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Naming Guidelines - Best Practice

The way you name your files and folders conveys information about the data you have stored in your file. Adopting a naming convention makes it easier to manage files and find what you want, quickly.

Good practice

Good practice Rationale
Keep your file and folder names short It is easier to locate files and keeps file paths short
Make the name unique Avoids confusing duplicates
Do not use any of the following characters:
& , . ( ) % # ‘ “ / \ - { } [ ] < > : ; @
Usually not allowed in most file systems
Do not include spaces This can cause difficulties in most operating systems
When numbering similar types of files/folders try to anticipate maximum numbers If you think that you will use 100 files for example, it is better to use 001 instead of 01, otherwise lists of files will be difficult to order.
It is good practice to keep the directory structure between 3 - 5 levels Shallow directory structures are easier to manage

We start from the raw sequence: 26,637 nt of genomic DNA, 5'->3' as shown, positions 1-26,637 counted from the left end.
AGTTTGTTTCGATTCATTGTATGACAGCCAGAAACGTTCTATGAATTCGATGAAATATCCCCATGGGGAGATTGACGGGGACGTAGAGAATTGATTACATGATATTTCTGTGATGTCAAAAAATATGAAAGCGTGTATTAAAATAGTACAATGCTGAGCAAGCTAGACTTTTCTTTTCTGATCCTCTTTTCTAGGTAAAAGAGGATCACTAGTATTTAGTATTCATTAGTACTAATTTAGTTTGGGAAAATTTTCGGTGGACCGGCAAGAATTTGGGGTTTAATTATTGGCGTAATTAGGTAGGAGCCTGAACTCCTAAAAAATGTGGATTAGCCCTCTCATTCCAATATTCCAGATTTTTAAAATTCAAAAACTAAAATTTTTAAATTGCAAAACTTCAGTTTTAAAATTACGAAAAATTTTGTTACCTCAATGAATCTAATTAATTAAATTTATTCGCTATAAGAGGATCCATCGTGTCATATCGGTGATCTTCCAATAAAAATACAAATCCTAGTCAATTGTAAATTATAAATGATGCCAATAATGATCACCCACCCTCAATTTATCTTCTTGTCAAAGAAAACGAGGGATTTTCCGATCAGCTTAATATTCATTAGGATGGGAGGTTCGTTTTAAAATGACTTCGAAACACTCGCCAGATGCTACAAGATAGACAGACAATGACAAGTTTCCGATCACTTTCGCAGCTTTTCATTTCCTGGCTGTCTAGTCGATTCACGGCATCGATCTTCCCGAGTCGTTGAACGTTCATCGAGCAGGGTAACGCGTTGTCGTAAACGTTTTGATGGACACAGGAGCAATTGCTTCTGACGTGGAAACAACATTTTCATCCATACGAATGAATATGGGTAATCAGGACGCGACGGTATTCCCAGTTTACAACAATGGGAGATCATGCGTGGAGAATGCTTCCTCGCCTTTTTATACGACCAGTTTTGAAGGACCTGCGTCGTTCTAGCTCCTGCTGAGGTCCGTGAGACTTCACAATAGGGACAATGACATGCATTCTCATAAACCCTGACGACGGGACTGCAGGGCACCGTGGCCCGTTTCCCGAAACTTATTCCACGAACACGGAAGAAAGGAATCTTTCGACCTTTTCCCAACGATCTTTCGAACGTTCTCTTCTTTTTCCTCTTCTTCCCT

Recommended naming convention

A popular naming convention which is used in a number of World Wide Web Consortium recommended protocols is CamelCase. CamelCase uses multiple words that are joined together as a single word. The first letter of each of the multiple words is a capital which aids readability. However, it is important not to create very long words e.g. ‘DontCreateVeryLongWordsBecause they LengthenFilepathsAndDontNecessarilyAidDescriptionOfFileContents’

There are two variations in CamelCase:

  • LowerCamelCase - the first letter of the filename is lower case e.g firstLetterLowerCase
  • UpperCamelCase - the first letter of the filename is upper case e.g FirstLetterUpperCase

Optional date naming/sorting convention

If you want to insert a date in your file name, use the format: YYYYMMDD, separated by a hyphen or underscore e.g. 20080228-VLE.doc. Do not use spaces to separate fields.